How Embassy Powdered Metals Grew 400%

Steve Aharrah remembers the first time he inspected his new office at Embassy Powdered Metals.

There was no computer on his desk, only a pencil and a notepad. There also wasn’t a company-provided cell phone, since the company’s owners assumed its new president would conduct business during regular working hours only.

This was in 2011.

“I don’t know what I’m doing here,” Aharrah remembered thinking.

While the lack of office technology tools gave Aharrah pause, he couldn’t argue with the successful track record on the plant floor of the Emporium, Pa.-based company. Embassy, a privately-owned company founded by four businessmen in 1996, was profitable, had a solid reputation for quality and reliability, and had a book of business from blue-chip customers such as Leggett & Platt.

Following the recession, growth had leveled out and Aharrah said he wanted to know the owners’ vision for Embassy’s future.  As Aharrah recalled, they said they wanted him to help grow the business and for Embassy to remain a vital part of the economy in the small northeast Pennsylvania community.

Grow it did. In a few short years, Embassy expanded from a $4 million company to $16 million in sales. And thanks to a recent acquisition, the workforce nearly doubled to 96 employees. In addition, investments were made in new equipment and training.

Nurture long-standing customers to maintain stability during high growth

The improvements helped draw more customers from all over the United States, China, Mexico and Europe. Embassy continues to nurture long-standing relationships with businesses such as Leggett & Platt, which is one of its longest-tenured, A-plus customers. Indeed, in that role, Leggett & Platt has helped the powdered metals company tap into payment acceleration provided by C2FO to bolster its short-term cash flow.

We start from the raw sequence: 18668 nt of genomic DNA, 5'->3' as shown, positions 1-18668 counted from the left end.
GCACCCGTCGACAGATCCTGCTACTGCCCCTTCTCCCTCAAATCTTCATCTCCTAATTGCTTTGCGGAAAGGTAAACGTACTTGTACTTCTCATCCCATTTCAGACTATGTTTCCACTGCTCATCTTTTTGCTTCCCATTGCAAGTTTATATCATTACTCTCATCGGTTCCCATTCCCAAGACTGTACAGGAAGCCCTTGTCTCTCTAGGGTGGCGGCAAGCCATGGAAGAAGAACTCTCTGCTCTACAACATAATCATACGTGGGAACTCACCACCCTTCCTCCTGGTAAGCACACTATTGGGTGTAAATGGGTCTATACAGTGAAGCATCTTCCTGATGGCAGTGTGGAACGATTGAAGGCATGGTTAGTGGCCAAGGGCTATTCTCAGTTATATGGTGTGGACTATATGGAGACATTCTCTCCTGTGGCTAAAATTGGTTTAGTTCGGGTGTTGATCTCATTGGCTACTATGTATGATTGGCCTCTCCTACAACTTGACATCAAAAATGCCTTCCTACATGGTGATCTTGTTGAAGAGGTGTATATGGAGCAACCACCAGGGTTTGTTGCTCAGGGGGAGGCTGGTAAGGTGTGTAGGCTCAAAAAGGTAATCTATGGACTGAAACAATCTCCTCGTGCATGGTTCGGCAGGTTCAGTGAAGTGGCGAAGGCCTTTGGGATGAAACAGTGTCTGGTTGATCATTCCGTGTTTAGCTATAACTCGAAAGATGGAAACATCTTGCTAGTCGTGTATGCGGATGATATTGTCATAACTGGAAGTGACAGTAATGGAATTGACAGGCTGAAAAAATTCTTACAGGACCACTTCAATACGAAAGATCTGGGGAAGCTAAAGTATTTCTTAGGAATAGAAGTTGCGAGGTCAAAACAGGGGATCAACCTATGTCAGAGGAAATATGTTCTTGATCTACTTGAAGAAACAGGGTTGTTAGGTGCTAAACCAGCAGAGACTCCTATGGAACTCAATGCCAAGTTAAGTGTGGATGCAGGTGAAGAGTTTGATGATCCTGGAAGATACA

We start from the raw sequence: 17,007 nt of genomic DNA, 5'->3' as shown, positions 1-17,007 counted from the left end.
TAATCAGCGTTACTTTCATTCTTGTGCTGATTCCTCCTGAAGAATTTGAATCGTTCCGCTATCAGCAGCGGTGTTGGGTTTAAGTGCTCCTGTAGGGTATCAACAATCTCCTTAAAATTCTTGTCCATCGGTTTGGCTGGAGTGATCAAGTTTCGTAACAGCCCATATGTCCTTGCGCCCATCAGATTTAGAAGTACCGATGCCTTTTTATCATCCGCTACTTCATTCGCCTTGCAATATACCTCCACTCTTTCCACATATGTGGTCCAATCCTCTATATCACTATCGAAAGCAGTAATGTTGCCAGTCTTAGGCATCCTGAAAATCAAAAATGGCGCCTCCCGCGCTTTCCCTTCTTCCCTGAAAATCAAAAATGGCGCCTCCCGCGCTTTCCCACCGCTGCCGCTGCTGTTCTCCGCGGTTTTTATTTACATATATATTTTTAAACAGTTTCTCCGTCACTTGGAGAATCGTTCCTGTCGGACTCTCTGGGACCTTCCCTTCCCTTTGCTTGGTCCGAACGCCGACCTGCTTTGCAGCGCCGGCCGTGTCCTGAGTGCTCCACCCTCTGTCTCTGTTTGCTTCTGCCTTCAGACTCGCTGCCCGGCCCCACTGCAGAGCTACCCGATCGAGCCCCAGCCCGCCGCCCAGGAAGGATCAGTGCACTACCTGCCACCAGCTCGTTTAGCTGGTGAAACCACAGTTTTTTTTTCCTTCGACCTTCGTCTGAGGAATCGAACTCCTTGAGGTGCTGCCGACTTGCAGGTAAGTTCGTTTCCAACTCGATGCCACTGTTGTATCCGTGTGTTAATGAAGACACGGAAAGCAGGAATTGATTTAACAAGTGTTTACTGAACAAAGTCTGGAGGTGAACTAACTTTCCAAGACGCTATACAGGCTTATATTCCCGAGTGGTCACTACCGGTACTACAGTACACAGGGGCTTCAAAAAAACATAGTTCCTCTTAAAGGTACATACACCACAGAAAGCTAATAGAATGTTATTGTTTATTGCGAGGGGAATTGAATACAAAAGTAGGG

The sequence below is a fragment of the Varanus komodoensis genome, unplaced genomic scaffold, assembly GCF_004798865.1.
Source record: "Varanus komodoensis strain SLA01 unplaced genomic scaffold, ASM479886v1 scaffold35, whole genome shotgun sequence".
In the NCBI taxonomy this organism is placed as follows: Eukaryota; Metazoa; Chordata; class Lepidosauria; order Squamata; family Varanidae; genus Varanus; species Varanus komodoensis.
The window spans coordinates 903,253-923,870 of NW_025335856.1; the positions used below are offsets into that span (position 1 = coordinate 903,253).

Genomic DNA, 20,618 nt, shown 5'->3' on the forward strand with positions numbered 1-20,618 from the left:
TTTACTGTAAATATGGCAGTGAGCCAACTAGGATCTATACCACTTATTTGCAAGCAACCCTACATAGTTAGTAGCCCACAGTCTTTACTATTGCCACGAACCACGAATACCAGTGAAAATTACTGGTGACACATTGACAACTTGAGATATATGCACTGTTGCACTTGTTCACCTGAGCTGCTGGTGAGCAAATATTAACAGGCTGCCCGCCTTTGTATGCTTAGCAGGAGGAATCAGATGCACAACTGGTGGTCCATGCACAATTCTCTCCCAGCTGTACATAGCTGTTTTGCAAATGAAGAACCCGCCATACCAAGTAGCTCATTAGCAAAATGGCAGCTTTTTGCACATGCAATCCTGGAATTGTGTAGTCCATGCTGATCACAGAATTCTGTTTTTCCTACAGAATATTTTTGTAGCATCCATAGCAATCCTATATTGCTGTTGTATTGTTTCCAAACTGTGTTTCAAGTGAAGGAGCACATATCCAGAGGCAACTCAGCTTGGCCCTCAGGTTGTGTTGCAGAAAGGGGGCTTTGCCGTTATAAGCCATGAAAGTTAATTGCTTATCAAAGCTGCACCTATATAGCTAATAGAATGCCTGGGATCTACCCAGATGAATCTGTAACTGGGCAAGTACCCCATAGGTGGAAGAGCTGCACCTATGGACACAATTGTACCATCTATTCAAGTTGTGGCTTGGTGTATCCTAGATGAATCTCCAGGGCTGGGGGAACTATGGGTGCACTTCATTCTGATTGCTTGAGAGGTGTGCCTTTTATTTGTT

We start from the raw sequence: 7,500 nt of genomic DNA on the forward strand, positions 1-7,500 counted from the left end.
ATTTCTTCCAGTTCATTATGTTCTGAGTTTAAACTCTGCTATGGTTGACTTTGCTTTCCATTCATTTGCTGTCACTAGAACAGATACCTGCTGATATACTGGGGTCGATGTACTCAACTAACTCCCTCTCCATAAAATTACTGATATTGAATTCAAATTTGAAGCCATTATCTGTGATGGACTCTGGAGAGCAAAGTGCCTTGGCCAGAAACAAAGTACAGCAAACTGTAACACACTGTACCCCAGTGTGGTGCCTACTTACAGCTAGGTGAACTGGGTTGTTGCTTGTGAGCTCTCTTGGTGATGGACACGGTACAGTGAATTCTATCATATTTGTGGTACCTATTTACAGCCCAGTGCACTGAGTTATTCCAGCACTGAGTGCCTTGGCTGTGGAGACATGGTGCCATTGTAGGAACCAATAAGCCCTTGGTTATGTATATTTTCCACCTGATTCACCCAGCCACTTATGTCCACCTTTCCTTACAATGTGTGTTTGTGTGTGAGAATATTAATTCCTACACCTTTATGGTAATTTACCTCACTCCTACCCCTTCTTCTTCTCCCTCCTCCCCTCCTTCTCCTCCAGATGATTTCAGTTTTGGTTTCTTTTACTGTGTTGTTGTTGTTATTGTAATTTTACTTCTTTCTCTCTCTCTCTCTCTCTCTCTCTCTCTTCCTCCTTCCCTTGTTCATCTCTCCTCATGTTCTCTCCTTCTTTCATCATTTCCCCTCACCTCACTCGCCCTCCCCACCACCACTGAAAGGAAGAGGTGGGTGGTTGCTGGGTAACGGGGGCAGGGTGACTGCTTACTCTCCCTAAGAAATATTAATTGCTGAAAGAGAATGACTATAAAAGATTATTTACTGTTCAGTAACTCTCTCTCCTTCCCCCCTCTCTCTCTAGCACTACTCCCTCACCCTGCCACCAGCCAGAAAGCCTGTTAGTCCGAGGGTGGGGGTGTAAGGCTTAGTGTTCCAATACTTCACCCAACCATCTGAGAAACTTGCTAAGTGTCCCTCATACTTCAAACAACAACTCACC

“Leggett & Platt is one of our best customers,” said Aharrah. “They understand our business. It’s a great partnership.”

Understand your market and your strengths to find a competitive edge and higher margins

Embassy is located in an area known as the powdered metals capital of the world. The region is home to more than 50 powdered metals companies in a 50-mile radius, according to Aharrah. And like Embassy, many of its competitors are small, locally-owned businesses.

“I can stand in our driveway and see five competitors,” said Alan Ramsey, Embassy’s financial officer and co-owner.

Embassy produces a wide range of components from metal powder. For Leggett & Platt, for example, Embassy provides latches and gears for adjusting chairs and other furniture.

This market — furniture, lawn & garden, and sports and leisure — is Embassy’s biggest, generating about 45 percent of sales. It also produces products for the automotive industry, including the undercarriage and spare tire components.

Being small can work to Embassy’s advantage, allowing it to tackle high profit-margin orders, Ramsey said. For example, it makes 1,500 parts a year for one customer, whereas a larger company wouldn’t bother with such a small order.

“We can pick and choose higher-margin business,” Ramsey said.

Ramsey and Aharrah were part of a new executive team that came on board to help Embassy refocus its business plan. In 2013, the four-man team bought the company from its two remaining founders.

All four owners are also hands-on managers with vast experience in manufacturing.

Ramsey said one of the first goals of new management was to obtain the much-coveted ISO certification. That was accomplished in about three months, a notable contrast to the longer time frames for ISO designation that many companies experience.

That was important because many companies won’t consider doing business with you without the ISO certification.